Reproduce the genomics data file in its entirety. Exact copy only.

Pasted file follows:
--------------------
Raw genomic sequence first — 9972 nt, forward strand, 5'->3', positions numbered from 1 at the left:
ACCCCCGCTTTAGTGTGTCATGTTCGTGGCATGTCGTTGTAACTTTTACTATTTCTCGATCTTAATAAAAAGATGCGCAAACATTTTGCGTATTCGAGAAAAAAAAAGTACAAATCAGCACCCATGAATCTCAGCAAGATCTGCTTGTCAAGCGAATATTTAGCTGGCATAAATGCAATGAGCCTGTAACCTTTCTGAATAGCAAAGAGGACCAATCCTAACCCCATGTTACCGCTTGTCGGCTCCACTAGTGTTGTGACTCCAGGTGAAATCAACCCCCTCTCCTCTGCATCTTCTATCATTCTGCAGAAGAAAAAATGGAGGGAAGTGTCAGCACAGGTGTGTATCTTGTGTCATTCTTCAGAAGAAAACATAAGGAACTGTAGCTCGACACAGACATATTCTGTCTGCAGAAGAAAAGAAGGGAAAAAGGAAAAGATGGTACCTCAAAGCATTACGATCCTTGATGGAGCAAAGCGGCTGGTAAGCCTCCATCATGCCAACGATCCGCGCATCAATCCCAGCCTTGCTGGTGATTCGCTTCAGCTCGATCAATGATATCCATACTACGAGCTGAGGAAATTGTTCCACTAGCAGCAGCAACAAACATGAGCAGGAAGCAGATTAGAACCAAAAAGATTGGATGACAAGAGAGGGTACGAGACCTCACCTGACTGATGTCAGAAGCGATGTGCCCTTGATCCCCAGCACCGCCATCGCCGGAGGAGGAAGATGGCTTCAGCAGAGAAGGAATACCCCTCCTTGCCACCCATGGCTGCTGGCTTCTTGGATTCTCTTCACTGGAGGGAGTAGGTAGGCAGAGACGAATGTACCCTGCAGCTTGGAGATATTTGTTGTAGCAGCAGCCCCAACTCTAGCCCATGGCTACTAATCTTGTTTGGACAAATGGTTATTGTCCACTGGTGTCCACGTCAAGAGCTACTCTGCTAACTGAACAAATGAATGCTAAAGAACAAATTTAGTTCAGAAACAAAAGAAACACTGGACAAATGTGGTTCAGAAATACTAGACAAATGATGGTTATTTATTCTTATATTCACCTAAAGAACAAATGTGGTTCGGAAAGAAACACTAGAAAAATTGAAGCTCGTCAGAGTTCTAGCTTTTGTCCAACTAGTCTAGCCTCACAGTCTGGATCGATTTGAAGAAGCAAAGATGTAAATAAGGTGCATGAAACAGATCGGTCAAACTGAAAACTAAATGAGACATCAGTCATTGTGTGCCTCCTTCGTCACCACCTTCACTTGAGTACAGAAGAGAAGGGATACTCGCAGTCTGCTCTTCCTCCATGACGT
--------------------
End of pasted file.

Raw genomic sequence first — 9972 nt, forward strand, 5'->3', positions numbered from 1 at the left:
ACCCCCGCTTTAGTGTGTCATGTTCGTGGCATGTCGTTGTAACTTTTACTATTTCTCGATCTTAATAAAAAGATGCGCAAACATTTTGCGTATTCGAGAAAAAAAAAGTACAAATCAGCACCCATGAATCTCAGCAAGATCTGCTTGTCAAGCGAATATTTAGCTGGCATAAATGCAATGAGCCTGTAACCTTTCTGAATAGCAAAGAGGACCAATCCTAACCCCATGTTACCGCTTGTCGGCTCCACTAGTGTTGTGACTCCAGGTGAAATCAACCCCCTCTCCTCTGCATCTTCTATCATTCTGCAGAAGAAAAAATGGAGGGAAGTGTCAGCACAGGTGTGTATCTTGTGTCATTCTTCAGAAGAAAACATAAGGAACTGTAGCTCGACACAGACATATTCTGTCTGCAGAAGAAAAGAAGGGAAAAAGGAAAAGATGGTACCTCAAAGCATTACGATCCTTGATGGAGCAAAGCGGCTGGTAAGCCTCCATCATGCCAACGATCCGCGCATCAATCCCAGCCTTGCTGGTGATTCGCTTCAGCTCGATCAATGATATCCATACTACGAGCTGAGGAAATTGTTCCACTAGCAGCAGCAACAAACATGAGCAGGAAGCAGATTAGAACCAAAAAGATTGGATGACAAGAGAGGGTACGAGACCTCACCTGACTGATGTCAGAAGCGATGTGCCCTTGATCCCCAGCACCGCCATCGCCGGAGGAGGAAGATGGCTTCAGCAGAGAAGGAATACCCCTCCTTGCCACCCATGGCTGCTGGCTTCTTGGATTCTCTTCACTGGAGGGAGTAGGTAGGCAGAGACGAATGTACCCTGCAGCTTGGAGATATTTGTTGTAGCAGCAGCCCCAACTCTAGCCCATGGCTACTAATCTTGTTTGGACAAATGGTTATTGTCCACTGGTGTCCACGTCAAGAGCTACTCTGCTAACTGAACAAATGAATGCTAAAGAACAAATTTAGTTCAGAAACAAAAGAAACACTGGACAAATGTGGTTCAGAAATACTAGACAAATGATGGTTATTTATTCTTATATTCACCTAAAGAACAAATGTGGTTCGGAAAGAAACACTAGAAAAATTGAAGCTCGTCAGAGTTCTAGCTTTTGTCCAACTAGTCTAGCCTCACAGTCTGGATCGATTTGAAGAAGCAAAGATGTAAATAAGGTGCATGAAACAGATCGGTCAAACTGAAAACTAAATGAGACATCAGTCATTGTGTGCCTCCTTCGTCACCACCTTCACTTGAGTACAGAAGAGAAGGGATACTCGCAGTCTGCTCTTCCTCCATGACGT